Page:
Game weight

Moderator Level 1

Game weight is a fascinating concept. There are several different ways people look at game weight. Some people strictly base this on the quantity of rules present in a game. Other people base it more on the quantity and quality of decisions. I think that most people probably use a combination of these metrics in judging game weight.

Of course, one may ask the question, why even worry about the weight? I think there are several reasons. Firstly, many of us are nerds,and we like to quantify all sorts of things. We like quantifying the weight.... so that, in itself, has value. Secondly, If I know that I tend to prefer games that are heavier, or lighter, seeing the game weight can be one of the factors that I consider during research on whether or not to buy a specific game.

I do like how BGA does it with two metrics. They use "rules or learning complexity" as well as "strategic complexity. I think that I prefer this way of doing it. But, it is a little bit harder to express. I have toyed with the idea of using numbers for one value and letter for the other. For instance, let's consider #Root. I would rate the rules complexity as a 3 and the strategic complexity as a 4. So, I would maybe quantify its weight as a 3D. I have also toyed with the idea of of combining the two numbers. There are two ways that you could do this. The first way is to add them together, this would give Root a "weight" rating of 7. The second way that one could do it is just to mash the two numbers together. This would give Root weight rating of a 34.

I prefer the sort of split weighting that BGA allows, but the biggest boardgame site in the history of the internet, BGG, doesn't use such a split system. They use a single 5 point metric and they have zero definition or example of what might consititute what. This system is rife with abuse and perhaps trolls. For instance, let us consider #Candy Land. On BGG 6 people rate this game as a 5, this is the heaviest end of the scale, as heavy as you can go on that scale. And they are talking about Candy Land, a game that has very very few rules, and zero decisions. On the other and of the scale, let us consider #High Frontier 4 All. There is someone who rated this games weight as a 1. This is a game with a 5 rulebooks, the main rulebook has 55 pages. There is no way, even if you think that it is a pointless game, that this game is a 1. This isn't even the biggest problem. There is a hugely difference in how, for instance, a wargamer and a eurogamer consider complexity. If you look at the weight rating for a wargame on BGG, and you are a euro gamer, you can probably mentally add a whole number on the weight rating.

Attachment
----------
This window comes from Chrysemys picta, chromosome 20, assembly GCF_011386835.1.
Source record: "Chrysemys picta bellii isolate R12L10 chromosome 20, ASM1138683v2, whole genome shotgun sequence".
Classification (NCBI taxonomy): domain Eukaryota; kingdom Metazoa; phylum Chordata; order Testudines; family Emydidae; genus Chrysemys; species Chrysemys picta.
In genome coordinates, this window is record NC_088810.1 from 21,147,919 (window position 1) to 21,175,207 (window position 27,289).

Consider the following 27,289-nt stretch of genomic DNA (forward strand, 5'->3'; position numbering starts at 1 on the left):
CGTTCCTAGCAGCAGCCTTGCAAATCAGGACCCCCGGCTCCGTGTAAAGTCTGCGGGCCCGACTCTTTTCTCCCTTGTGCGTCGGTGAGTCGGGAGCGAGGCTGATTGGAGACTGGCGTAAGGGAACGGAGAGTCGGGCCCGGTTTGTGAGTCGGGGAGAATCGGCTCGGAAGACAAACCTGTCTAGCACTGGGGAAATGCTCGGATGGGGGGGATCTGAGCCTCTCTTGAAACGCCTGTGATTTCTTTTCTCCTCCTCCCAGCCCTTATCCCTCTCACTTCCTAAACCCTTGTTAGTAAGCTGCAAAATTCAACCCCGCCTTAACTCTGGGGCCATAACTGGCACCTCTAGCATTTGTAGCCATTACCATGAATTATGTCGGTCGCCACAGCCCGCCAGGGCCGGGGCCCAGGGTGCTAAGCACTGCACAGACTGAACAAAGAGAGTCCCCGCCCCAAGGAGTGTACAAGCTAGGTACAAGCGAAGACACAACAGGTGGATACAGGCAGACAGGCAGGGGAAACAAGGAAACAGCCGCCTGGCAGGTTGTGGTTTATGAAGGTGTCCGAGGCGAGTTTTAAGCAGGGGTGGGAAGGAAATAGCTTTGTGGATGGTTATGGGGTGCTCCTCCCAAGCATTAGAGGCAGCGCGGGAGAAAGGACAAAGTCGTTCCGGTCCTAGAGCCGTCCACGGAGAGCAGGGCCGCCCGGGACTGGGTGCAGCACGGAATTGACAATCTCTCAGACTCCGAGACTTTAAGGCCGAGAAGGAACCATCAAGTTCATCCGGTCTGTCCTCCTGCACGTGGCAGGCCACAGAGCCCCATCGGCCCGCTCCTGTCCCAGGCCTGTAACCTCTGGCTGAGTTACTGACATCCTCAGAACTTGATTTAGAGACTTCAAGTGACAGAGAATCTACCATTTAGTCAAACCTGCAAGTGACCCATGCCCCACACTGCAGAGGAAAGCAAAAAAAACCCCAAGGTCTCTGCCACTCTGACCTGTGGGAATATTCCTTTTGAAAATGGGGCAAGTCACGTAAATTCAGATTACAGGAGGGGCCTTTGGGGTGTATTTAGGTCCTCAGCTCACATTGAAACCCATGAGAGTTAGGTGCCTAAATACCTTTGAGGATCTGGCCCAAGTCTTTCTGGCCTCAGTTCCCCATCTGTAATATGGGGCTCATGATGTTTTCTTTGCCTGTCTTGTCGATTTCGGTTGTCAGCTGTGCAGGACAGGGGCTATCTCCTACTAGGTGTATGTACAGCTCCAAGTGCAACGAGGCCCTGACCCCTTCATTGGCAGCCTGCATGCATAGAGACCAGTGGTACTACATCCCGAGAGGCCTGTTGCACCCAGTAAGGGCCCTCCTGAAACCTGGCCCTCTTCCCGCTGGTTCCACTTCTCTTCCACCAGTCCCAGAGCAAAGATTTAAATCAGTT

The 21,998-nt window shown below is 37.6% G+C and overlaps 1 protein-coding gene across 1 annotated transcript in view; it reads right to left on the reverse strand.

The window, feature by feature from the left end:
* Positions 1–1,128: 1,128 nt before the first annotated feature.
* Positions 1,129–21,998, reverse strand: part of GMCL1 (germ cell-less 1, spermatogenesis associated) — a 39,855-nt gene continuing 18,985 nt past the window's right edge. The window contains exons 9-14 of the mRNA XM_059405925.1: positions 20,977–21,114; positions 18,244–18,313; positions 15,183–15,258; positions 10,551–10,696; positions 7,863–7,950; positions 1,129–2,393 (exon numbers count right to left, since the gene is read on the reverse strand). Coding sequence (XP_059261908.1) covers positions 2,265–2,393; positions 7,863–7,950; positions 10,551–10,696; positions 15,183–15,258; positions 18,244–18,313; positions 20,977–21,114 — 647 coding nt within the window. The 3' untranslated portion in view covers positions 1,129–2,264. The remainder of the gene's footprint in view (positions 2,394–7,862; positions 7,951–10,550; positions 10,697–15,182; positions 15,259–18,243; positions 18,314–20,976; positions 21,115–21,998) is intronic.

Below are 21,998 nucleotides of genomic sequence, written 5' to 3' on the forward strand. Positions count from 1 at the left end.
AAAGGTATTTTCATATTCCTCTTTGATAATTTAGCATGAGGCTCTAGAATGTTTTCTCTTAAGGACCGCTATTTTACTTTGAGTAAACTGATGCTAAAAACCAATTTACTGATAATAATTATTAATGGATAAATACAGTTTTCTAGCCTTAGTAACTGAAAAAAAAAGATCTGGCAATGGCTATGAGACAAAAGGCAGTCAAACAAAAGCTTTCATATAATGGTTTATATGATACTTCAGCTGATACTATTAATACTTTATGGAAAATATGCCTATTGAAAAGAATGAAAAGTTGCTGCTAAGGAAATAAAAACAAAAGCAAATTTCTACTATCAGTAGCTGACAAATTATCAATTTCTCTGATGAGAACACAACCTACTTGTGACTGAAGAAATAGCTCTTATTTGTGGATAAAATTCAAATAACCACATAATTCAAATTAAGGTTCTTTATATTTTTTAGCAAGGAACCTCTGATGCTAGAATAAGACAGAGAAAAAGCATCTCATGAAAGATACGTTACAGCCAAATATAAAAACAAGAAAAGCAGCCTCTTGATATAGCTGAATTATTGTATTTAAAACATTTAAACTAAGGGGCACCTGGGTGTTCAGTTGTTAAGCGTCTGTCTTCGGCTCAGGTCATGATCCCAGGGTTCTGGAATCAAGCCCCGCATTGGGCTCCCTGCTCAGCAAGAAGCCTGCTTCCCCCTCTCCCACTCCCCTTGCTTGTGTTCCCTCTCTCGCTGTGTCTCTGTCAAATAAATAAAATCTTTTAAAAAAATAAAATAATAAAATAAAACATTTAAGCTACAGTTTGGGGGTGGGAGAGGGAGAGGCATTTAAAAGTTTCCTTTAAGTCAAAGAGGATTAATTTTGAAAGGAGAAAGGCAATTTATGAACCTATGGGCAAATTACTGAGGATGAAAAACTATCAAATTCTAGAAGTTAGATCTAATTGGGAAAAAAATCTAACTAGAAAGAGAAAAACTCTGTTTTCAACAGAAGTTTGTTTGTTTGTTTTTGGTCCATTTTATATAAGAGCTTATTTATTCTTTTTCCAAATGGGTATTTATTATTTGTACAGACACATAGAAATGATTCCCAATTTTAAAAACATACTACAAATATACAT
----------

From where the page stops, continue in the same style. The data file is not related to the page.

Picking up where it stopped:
Also, one thing that I think happens, and can happen with either system, is that people, for some reason, seem to put a value on weight. They think it looks cool to have "their" games be "heavier," so they tend to rank them a bit heavier than they might otherwise be. I don't know why that is. I wish that we could just get back to having fun with the game, no matter "even if it is light." 

That being said, I do like going to BGG sometimes and looking at my collection and how it breaks down in terms of weight. Currently I have 54 games listed as owned on BGG. This doesn't include any expansions or accessories. Of those 54:

22 are between a 1 and a 2. Most, not all, of these are not hobby games. There is stuff in here like #Spot It!, #Boggle, #Taboo, and the like. 

11 are between a 2 and a 3.

11 are between a 3 and a 4.

10 are between a 4 and a 5.

Anyways, just curious, what sort of rating system do your prefer? Why do you prefer one sort of system or another? Or, perhaps, do you think that quantifying game weights is a useless excersise in meaninglessnes? Also, in looking at your collection, do you think you tend towards "heavier" or "lighter games?"

 

 

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13 months ago

WoW! I was just thinking about this topic on my way home. Basically, I was thinking about #Through the Ages: A New Story of Civilization. According to BGG, it has a weight of 4.41 which I would agree with.

This weekend, my 7 year old son completed the tutorial on the app on his own and we then played a hot-seat game with very minimal guidance from my part. I won, but he played very competently and played all turns with a goal in mind and making rational decissions, unlike when we play chess, for example.